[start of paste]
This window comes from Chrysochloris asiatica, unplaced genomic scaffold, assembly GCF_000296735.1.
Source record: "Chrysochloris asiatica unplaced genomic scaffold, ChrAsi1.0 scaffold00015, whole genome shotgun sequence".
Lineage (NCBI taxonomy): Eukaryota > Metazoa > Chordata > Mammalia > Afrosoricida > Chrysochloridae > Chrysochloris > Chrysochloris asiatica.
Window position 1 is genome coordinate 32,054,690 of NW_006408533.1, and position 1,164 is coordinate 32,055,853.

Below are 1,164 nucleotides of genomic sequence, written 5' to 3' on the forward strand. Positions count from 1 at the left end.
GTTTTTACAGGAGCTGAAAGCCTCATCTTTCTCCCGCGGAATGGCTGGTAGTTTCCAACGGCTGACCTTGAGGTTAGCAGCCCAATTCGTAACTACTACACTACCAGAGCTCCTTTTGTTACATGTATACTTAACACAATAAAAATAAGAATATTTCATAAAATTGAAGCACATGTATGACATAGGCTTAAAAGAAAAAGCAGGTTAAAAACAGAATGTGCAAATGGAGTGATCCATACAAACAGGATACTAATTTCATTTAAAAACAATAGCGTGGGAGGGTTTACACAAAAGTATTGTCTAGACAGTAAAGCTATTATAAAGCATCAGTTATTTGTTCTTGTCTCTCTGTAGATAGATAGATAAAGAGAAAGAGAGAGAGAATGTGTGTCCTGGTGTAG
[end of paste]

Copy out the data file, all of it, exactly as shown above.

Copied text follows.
This window comes from Chrysochloris asiatica, unplaced genomic scaffold, assembly GCF_000296735.1.
Source record: "Chrysochloris asiatica unplaced genomic scaffold, ChrAsi1.0 scaffold00015, whole genome shotgun sequence".
Lineage (NCBI taxonomy): Eukaryota > Metazoa > Chordata > Mammalia > Afrosoricida > Chrysochloridae > Chrysochloris > Chrysochloris asiatica.
Window position 1 is genome coordinate 32,054,690 of NW_006408533.1, and position 1,164 is coordinate 32,055,853.

Below are 1,164 nucleotides of genomic sequence, written 5' to 3' on the forward strand. Positions count from 1 at the left end.
GTTTTTACAGGAGCTGAAAGCCTCATCTTTCTCCCGCGGAATGGCTGGTAGTTTCCAACGGCTGACCTTGAGGTTAGCAGCCCAATTCGTAACTACTACACTACCAGAGCTCCTTTTGTTACATGTATACTTAACACAATAAAAATAAGAATATTTCATAAAATTGAAGCACATGTATGACATAGGCTTAAAAGAAAAAGCAGGTTAAAAACAGAATGTGCAAATGGAGTGATCCATACAAACAGGATACTAATTTCATTTAAAAACAATAGCGTGGGAGGGTTTACACAAAAGTATTGTCTAGACAGTAAAGCTATTATAAAGCATCAGTTATTTGTTCTTGTCTCTCTGTAGATAGATAGATAAAGAGAAAGAGAGAGAGAATGTGTGTCCTGGTGTAG